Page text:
Six rural school districts in Oregon have poor educational returns on investments, as evidenced by high per-pupil spending and low student achievement, according to a recent report highlighted in an article by The Oregonian.
The Center for American Progress examined spending habits and 2011 test scores for more than 7,000 school districts for the “Return on Educational Investment: 2014,” which evaluates the “educational productivity” of districts. Six of Oregon’s rural districts were among the 300 worst in the nation, with all having high per-pupil spending but low reading and math scores on state exams. This year, The Oregonian published an extensive investigation on chronic absenteeism, which is often rampant in rural districts and may contribute to poor academic scores.
About 65 percent of districts in Oregon are small and rural, according to The Rural School and Community Trust, yet they serve only 11 percent of students in the state. Oregon has one of the highest percentages of rural students who are English-language learners, as well as one of the highest rural student mobility rates, meaning those students frequently change residences and possibly schools.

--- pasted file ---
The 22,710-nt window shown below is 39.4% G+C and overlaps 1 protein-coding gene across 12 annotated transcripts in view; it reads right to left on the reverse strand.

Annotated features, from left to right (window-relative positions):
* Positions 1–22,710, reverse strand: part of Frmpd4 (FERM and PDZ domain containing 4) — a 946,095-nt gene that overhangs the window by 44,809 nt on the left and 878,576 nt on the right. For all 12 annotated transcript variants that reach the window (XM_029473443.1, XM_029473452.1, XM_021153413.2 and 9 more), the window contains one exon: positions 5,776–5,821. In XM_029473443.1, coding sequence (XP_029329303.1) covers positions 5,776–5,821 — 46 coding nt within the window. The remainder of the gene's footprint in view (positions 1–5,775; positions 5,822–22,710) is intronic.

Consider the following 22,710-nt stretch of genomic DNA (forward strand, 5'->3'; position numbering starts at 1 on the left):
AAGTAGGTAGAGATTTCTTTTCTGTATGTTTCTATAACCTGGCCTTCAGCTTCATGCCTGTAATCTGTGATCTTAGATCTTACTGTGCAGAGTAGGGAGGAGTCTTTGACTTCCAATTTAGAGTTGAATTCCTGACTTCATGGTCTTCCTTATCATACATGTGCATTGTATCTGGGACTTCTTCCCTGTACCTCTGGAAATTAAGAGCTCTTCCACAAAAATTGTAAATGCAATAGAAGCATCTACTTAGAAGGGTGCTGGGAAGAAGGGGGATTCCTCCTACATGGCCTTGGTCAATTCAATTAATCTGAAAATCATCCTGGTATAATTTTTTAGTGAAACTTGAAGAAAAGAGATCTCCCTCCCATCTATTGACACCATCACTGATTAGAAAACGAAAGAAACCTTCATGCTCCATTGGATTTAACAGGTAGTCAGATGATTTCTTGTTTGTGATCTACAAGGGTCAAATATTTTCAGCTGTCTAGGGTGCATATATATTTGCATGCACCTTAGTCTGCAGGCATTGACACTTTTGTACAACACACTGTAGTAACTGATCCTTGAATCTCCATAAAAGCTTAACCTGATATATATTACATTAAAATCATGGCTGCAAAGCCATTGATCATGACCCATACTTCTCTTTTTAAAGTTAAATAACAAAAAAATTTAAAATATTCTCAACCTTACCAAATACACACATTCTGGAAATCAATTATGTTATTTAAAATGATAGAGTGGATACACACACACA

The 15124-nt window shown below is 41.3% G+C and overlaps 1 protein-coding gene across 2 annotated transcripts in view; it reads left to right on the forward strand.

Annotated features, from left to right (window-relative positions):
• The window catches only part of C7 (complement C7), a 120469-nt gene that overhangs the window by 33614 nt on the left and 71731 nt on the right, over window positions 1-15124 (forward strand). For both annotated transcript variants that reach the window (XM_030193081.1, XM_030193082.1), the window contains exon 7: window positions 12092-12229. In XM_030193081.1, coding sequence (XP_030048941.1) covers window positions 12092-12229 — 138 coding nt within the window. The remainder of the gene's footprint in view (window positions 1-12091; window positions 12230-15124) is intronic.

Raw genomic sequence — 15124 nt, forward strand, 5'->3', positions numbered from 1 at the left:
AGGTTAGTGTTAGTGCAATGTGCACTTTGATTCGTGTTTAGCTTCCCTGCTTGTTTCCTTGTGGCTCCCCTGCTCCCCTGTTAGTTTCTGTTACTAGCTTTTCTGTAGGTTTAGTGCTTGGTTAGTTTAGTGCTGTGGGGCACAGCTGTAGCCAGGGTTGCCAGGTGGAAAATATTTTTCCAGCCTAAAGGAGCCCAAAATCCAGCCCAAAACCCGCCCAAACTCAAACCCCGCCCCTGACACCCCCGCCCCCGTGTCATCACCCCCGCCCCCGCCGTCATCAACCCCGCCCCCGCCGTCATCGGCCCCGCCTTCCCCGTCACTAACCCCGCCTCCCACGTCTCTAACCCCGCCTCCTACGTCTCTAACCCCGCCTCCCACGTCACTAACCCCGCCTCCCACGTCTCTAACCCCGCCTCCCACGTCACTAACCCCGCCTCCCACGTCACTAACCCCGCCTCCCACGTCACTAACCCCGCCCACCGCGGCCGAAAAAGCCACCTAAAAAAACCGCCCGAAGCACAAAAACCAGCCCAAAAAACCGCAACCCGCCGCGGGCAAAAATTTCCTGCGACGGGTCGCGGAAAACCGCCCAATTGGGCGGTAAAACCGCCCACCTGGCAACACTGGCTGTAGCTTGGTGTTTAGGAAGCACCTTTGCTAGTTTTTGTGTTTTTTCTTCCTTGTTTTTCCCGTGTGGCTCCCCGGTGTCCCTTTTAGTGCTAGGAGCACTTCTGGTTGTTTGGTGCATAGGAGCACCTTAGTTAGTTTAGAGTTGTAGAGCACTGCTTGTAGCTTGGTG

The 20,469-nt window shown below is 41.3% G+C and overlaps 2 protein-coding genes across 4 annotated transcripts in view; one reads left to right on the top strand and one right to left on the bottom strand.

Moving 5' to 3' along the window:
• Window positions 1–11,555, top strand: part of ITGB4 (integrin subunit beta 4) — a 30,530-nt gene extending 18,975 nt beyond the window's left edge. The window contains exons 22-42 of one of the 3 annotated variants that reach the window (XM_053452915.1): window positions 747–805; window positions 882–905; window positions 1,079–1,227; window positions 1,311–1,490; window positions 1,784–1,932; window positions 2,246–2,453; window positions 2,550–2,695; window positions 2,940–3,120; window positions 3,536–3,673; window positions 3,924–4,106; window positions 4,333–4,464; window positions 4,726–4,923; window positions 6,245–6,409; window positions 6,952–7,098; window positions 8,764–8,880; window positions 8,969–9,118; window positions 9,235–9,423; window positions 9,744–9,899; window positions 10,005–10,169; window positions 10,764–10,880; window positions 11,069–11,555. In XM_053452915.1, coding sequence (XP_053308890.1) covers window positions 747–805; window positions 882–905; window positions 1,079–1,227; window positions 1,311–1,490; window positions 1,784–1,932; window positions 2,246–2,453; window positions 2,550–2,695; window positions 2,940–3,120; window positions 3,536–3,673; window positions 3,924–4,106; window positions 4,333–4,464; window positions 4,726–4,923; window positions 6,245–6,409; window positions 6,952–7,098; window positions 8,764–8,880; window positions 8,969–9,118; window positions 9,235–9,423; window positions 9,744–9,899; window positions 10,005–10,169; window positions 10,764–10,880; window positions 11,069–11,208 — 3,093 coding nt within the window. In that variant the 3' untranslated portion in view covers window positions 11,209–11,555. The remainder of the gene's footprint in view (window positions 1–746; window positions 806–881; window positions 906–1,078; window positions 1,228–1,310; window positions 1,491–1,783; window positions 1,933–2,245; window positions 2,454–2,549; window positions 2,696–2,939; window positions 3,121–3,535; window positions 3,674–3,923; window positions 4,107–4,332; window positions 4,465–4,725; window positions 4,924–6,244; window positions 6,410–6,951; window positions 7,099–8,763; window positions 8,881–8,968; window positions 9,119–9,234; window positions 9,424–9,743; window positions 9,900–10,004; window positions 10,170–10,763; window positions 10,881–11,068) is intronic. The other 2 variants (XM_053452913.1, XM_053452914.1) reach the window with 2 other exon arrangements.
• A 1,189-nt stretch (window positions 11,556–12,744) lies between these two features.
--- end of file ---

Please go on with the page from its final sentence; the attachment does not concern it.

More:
The Center for American Progress cautions that the district ratings do not “capture everything that goes into creating an effective school system,” but the report does note that spending priorities seem to be misplaced in some districts. In Texas for example, more than 100 of the state’s school districts, or nearly 10 percent, spend more than $500 per student on athletics.
To look up your school district’s evaluation, check out the searchable database here.
A version of this news article first appeared in the Rural Education blog.